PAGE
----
Background Rituximab effects in rheumatoid arthritis patients have been extensively described in the literature. However, kinetics of rituximab levels in serum and their association with the clinical and immunological changes in these patients remain unknown.
Methods Thirty five patients were treated with three courses of rituximab (one course: 1000 mg administered intravenously on days 1 and 15). Levels of rituximab in the serum were determined by ELISA (Promonitor ®-RTX) before initiating each treatment course (t=0d) and at 30, 90 and 180 days. We then analyzed the association of serum rituximab levels with changes in DAS28, PCR, ESR, IgG, IgM and IgA levels, B cell frequency, RF and C3 and C4 complement.
Results The peak of rituximab levels was observed at 30 days after initiating each course. Rituximab levels ranged from 13000 to115000 ng/ml at 30d. At 90d levels decreased significantly, but they were still detectable in 80% of patients. Those patients with higher levels in the first course of the treatment presented also higher levels in the second and third courses. No anti-rituximab antibodies were detected during follow-up. To analyze the association of rituximab levels with clinical and immunological parameters, patients were segregated in two groups according to 30d-rituximab levels: group H ( >56000 pg/ml) (52% of patients) and group L (<55000pg/ml) (48% of patients) (Table 1). Both groups of patients were comparable before treatment. EULAR response was achieved in 63.4% of Group H patients and 88.9% of group L patients. The decrease of DAS28 was 42% higher in Group L than in group H patients at 90d. Group L patients were also associated with a higher decrease of ESR (p<0.038) at 180d. Depletion of B cells was comparable in the two groups but CD19+ cell recovery was earlier in the peripheral blood of group H patients.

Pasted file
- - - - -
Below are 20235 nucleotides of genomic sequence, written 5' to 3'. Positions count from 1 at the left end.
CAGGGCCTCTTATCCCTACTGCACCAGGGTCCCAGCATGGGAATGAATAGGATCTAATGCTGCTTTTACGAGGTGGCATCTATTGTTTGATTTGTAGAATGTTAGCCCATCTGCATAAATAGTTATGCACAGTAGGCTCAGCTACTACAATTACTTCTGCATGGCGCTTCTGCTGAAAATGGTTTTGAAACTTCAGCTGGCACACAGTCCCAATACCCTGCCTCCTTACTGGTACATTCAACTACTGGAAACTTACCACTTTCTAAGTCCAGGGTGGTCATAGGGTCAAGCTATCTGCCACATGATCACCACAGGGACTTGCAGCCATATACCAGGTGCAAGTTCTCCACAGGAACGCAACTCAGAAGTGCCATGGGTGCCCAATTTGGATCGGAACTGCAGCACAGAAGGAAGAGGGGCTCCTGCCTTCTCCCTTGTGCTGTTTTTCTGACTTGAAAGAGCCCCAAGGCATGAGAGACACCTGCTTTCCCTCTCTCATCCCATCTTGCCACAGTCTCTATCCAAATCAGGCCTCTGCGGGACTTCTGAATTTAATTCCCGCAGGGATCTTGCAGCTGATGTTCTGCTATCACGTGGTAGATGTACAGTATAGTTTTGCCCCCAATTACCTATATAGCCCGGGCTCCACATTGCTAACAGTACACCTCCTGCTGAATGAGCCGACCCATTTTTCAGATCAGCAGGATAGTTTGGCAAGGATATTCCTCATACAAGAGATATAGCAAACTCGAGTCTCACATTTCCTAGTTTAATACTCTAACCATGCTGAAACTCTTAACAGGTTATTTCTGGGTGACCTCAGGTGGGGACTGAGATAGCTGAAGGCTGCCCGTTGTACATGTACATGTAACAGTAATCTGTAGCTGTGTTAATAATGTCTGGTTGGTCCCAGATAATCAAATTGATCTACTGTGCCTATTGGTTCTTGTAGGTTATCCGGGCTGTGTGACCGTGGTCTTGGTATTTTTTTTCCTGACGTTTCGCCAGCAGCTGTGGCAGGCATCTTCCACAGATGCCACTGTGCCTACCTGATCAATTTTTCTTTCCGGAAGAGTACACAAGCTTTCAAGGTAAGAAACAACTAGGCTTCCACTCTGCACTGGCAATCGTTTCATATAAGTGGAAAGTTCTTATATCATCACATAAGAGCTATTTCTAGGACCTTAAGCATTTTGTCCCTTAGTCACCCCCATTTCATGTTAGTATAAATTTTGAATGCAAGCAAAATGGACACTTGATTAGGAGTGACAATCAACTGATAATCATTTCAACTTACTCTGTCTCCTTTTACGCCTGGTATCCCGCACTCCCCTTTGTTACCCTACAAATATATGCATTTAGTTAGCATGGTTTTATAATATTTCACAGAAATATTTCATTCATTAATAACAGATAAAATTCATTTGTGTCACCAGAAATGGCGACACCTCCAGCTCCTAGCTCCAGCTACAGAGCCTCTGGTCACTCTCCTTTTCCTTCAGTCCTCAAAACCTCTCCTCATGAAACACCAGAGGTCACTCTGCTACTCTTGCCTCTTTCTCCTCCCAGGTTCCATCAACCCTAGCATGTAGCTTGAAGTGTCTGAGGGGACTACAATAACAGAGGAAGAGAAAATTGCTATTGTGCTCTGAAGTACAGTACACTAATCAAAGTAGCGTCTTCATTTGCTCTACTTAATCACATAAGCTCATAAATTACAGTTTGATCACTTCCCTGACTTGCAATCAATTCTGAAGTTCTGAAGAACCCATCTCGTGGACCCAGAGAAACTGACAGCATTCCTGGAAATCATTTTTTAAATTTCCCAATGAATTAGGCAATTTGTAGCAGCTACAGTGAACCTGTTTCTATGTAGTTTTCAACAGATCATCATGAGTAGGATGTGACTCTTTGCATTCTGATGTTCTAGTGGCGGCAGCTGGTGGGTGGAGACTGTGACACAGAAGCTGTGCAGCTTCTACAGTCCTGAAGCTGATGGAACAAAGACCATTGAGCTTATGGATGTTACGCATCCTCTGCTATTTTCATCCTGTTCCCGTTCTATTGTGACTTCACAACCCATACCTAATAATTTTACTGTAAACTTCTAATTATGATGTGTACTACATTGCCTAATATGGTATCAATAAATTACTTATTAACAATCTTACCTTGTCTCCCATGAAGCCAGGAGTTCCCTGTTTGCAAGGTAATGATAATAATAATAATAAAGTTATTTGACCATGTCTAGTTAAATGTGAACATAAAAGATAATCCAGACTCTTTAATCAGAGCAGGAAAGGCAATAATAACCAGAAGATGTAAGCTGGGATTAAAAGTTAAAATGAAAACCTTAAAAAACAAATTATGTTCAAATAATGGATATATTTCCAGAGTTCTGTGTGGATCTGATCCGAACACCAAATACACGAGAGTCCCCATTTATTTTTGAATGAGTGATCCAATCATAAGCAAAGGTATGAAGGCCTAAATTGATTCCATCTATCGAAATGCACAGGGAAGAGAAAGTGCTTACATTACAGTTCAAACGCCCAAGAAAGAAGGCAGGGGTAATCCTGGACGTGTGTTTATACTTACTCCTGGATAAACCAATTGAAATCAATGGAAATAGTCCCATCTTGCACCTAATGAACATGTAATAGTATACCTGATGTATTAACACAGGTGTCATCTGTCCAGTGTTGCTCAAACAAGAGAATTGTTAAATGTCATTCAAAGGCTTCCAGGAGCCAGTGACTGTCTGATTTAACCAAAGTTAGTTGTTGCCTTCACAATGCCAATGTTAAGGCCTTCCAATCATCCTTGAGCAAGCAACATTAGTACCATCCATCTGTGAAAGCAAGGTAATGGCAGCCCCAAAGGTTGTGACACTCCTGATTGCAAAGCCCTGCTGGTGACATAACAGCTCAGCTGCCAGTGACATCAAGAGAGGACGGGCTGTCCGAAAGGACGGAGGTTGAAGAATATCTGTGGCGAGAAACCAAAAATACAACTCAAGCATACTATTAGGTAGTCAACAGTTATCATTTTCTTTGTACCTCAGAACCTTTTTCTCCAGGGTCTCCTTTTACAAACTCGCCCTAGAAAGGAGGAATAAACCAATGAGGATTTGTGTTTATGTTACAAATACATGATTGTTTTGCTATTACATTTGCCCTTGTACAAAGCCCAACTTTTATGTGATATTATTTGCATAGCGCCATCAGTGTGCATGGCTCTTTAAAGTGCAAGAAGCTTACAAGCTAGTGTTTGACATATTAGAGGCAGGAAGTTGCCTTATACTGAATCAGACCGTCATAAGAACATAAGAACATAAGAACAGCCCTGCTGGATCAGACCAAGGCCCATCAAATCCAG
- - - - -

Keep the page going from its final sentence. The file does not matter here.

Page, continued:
Conclusions Lower levels of rituximab in serum were associated with a better clinical response and later B cell recovery. Circulating levels of rituximab may be conditioned by the relocation of rituximab to the extravascular compartment. In this extravascular compartment, rituximab could thus expand its mechanism of action beyond the peripheral blood.
Disclosure of Interest None Declared